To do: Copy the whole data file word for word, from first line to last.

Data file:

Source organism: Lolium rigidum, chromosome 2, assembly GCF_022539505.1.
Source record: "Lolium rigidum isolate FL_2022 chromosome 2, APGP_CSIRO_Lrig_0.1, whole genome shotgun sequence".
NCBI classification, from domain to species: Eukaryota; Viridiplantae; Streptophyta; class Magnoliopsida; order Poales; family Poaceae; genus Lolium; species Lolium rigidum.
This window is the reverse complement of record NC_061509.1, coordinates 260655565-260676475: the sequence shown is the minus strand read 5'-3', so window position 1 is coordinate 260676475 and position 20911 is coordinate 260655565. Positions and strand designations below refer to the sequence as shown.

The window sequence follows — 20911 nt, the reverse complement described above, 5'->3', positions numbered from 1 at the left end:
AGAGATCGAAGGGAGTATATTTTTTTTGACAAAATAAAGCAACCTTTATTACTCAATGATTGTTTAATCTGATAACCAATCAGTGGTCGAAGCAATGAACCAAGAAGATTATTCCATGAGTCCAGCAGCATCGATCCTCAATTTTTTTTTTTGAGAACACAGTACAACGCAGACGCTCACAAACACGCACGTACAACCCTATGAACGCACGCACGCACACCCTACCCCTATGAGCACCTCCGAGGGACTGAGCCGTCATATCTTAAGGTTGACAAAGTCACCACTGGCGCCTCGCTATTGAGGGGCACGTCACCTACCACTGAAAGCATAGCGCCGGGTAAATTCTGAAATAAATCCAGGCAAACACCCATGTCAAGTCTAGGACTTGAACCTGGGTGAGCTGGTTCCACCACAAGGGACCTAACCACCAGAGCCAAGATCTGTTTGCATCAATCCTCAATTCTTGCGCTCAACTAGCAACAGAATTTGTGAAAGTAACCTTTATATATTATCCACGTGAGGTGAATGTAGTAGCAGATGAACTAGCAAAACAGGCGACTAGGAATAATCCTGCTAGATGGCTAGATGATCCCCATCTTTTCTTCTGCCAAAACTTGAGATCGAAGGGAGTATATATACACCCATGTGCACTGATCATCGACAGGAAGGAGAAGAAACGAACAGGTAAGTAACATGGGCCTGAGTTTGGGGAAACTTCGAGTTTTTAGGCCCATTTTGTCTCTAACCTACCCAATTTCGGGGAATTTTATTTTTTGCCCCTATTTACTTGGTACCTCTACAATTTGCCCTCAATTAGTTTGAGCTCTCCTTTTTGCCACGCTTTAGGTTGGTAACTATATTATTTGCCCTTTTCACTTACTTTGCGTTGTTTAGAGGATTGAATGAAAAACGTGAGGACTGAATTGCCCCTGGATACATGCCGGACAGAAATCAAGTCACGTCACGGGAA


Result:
Source organism: Lolium rigidum, chromosome 2, assembly GCF_022539505.1.
Source record: "Lolium rigidum isolate FL_2022 chromosome 2, APGP_CSIRO_Lrig_0.1, whole genome shotgun sequence".
NCBI classification, from domain to species: Eukaryota; Viridiplantae; Streptophyta; class Magnoliopsida; order Poales; family Poaceae; genus Lolium; species Lolium rigidum.
This window is the reverse complement of record NC_061509.1, coordinates 260655565-260676475: the sequence shown is the minus strand read 5'-3', so window position 1 is coordinate 260676475 and position 20911 is coordinate 260655565. Positions and strand designations below refer to the sequence as shown.

The window sequence follows — 20911 nt, the reverse complement described above, 5'->3', positions numbered from 1 at the left end:
AGAGATCGAAGGGAGTATATTTTTTTTGACAAAATAAAGCAACCTTTATTACTCAATGATTGTTTAATCTGATAACCAATCAGTGGTCGAAGCAATGAACCAAGAAGATTATTCCATGAGTCCAGCAGCATCGATCCTCAATTTTTTTTTTTGAGAACACAGTACAACGCAGACGCTCACAAACACGCACGTACAACCCTATGAACGCACGCACGCACACCCTACCCCTATGAGCACCTCCGAGGGACTGAGCCGTCATATCTTAAGGTTGACAAAGTCACCACTGGCGCCTCGCTATTGAGGGGCACGTCACCTACCACTGAAAGCATAGCGCCGGGTAAATTCTGAAATAAATCCAGGCAAACACCCATGTCAAGTCTAGGACTTGAACCTGGGTGAGCTGGTTCCACCACAAGGGACCTAACCACCAGAGCCAAGATCTGTTTGCATCAATCCTCAATTCTTGCGCTCAACTAGCAACAGAATTTGTGAAAGTAACCTTTATATATTATCCACGTGAGGTGAATGTAGTAGCAGATGAACTAGCAAAACAGGCGACTAGGAATAATCCTGCTAGATGGCTAGATGATCCCCATCTTTTCTTCTGCCAAAACTTGAGATCGAAGGGAGTATATATACACCCATGTGCACTGATCATCGACAGGAAGGAGAAGAAACGAACAGGTAAGTAACATGGGCCTGAGTTTGGGGAAACTTCGAGTTTTTAGGCCCATTTTGTCTCTAACCTACCCAATTTCGGGGAATTTTATTTTTTGCCCCTATTTACTTGGTACCTCTACAATTTGCCCTCAATTAGTTTGAGCTCTCCTTTTTGCCACGCTTTAGGTTGGTAACTATATTATTTGCCCTTTTCACTTACTTTGCGTTGTTTAGAGGATTGAATGAAAAACGTGAGGACTGAATTGCCCCTGGATACATGCCGGACAGAAATCAAGTCACGTCACGGGAA